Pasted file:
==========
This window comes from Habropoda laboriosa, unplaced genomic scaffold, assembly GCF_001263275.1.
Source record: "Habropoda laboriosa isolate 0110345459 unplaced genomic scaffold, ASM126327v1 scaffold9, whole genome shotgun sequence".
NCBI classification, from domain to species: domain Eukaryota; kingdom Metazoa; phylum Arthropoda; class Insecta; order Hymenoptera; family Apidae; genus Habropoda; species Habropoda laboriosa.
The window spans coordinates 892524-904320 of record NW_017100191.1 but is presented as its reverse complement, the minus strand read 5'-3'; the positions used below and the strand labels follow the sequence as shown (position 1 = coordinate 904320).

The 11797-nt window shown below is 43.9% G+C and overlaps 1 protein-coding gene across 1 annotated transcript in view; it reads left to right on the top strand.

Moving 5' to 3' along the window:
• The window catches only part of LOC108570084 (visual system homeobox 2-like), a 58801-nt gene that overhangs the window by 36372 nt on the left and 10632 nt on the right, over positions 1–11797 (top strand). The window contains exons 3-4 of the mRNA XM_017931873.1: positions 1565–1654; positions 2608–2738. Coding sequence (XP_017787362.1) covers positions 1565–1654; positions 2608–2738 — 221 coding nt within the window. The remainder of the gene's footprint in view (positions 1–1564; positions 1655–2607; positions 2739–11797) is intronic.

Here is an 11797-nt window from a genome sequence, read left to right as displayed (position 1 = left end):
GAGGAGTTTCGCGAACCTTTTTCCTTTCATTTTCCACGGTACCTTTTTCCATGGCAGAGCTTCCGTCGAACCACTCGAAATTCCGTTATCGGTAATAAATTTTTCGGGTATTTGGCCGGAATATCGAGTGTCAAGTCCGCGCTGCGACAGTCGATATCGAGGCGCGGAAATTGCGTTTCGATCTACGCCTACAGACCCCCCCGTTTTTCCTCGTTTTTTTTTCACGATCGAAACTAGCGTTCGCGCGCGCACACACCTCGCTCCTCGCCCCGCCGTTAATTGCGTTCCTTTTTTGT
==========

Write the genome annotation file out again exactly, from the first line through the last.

This window comes from Habropoda laboriosa, unplaced genomic scaffold, assembly GCF_001263275.1.
Source record: "Habropoda laboriosa isolate 0110345459 unplaced genomic scaffold, ASM126327v1 scaffold9, whole genome shotgun sequence".
NCBI classification, from domain to species: domain Eukaryota; kingdom Metazoa; phylum Arthropoda; class Insecta; order Hymenoptera; family Apidae; genus Habropoda; species Habropoda laboriosa.
The window spans coordinates 892524-904320 of record NW_017100191.1 but is presented as its reverse complement, the minus strand read 5'-3'; the positions used below and the strand labels follow the sequence as shown (position 1 = coordinate 904320).

The 11797-nt window shown below is 43.9% G+C and overlaps 1 protein-coding gene across 1 annotated transcript in view; it reads left to right on the top strand.

Moving 5' to 3' along the window:
• The window catches only part of LOC108570084 (visual system homeobox 2-like), a 58801-nt gene that overhangs the window by 36372 nt on the left and 10632 nt on the right, over positions 1–11797 (top strand). The window contains exons 3-4 of the mRNA XM_017931873.1: positions 1565–1654; positions 2608–2738. Coding sequence (XP_017787362.1) covers positions 1565–1654; positions 2608–2738 — 221 coding nt within the window. The remainder of the gene's footprint in view (positions 1–1564; positions 1655–2607; positions 2739–11797) is intronic.

Here is an 11797-nt window from a genome sequence, read left to right as displayed (position 1 = left end):
GAGGAGTTTCGCGAACCTTTTTCCTTTCATTTTCCACGGTACCTTTTTCCATGGCAGAGCTTCCGTCGAACCACTCGAAATTCCGTTATCGGTAATAAATTTTTCGGGTATTTGGCCGGAATATCGAGTGTCAAGTCCGCGCTGCGACAGTCGATATCGAGGCGCGGAAATTGCGTTTCGATCTACGCCTACAGACCCCCCCGTTTTTCCTCGTTTTTTTTTCACGATCGAAACTAGCGTTCGCGCGCGCACACACCTCGCTCCTCGCCCCGCCGTTAATTGCGTTCCTTTTTTGT